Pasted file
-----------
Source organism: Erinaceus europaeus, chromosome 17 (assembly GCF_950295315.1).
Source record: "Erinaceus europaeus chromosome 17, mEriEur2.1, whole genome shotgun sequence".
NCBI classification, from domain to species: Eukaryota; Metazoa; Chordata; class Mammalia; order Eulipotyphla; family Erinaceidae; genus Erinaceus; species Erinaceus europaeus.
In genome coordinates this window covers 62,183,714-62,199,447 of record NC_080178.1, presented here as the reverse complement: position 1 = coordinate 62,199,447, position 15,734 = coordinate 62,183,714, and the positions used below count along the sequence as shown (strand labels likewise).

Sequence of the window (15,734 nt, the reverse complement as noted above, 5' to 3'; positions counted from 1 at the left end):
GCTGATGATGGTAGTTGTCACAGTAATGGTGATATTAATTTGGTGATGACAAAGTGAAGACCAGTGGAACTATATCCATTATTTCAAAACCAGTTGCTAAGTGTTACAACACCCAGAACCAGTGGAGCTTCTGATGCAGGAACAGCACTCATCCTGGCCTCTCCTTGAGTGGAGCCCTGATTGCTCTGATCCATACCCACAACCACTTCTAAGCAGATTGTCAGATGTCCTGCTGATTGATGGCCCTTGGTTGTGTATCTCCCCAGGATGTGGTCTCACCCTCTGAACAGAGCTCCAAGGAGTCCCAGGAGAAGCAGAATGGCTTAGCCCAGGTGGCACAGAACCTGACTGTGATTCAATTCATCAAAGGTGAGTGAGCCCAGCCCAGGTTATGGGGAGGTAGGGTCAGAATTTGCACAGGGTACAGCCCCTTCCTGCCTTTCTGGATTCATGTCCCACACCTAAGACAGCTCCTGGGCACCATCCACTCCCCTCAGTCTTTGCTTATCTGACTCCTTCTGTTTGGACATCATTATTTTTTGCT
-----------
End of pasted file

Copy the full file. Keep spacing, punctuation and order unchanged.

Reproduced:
Source organism: Erinaceus europaeus, chromosome 17 (assembly GCF_950295315.1).
Source record: "Erinaceus europaeus chromosome 17, mEriEur2.1, whole genome shotgun sequence".
NCBI classification, from domain to species: Eukaryota; Metazoa; Chordata; class Mammalia; order Eulipotyphla; family Erinaceidae; genus Erinaceus; species Erinaceus europaeus.
In genome coordinates this window covers 62,183,714-62,199,447 of record NC_080178.1, presented here as the reverse complement: position 1 = coordinate 62,199,447, position 15,734 = coordinate 62,183,714, and the positions used below count along the sequence as shown (strand labels likewise).

Sequence of the window (15,734 nt, the reverse complement as noted above, 5' to 3'; positions counted from 1 at the left end):
GCTGATGATGGTAGTTGTCACAGTAATGGTGATATTAATTTGGTGATGACAAAGTGAAGACCAGTGGAACTATATCCATTATTTCAAAACCAGTTGCTAAGTGTTACAACACCCAGAACCAGTGGAGCTTCTGATGCAGGAACAGCACTCATCCTGGCCTCTCCTTGAGTGGAGCCCTGATTGCTCTGATCCATACCCACAACCACTTCTAAGCAGATTGTCAGATGTCCTGCTGATTGATGGCCCTTGGTTGTGTATCTCCCCAGGATGTGGTCTCACCCTCTGAACAGAGCTCCAAGGAGTCCCAGGAGAAGCAGAATGGCTTAGCCCAGGTGGCACAGAACCTGACTGTGATTCAATTCATCAAAGGTGAGTGAGCCCAGCCCAGGTTATGGGGAGGTAGGGTCAGAATTTGCACAGGGTACAGCCCCTTCCTGCCTTTCTGGATTCATGTCCCACACCTAAGACAGCTCCTGGGCACCATCCACTCCCCTCAGTCTTTGCTTATCTGACTCCTTCTGTTTGGACATCATTATTTTTTGCT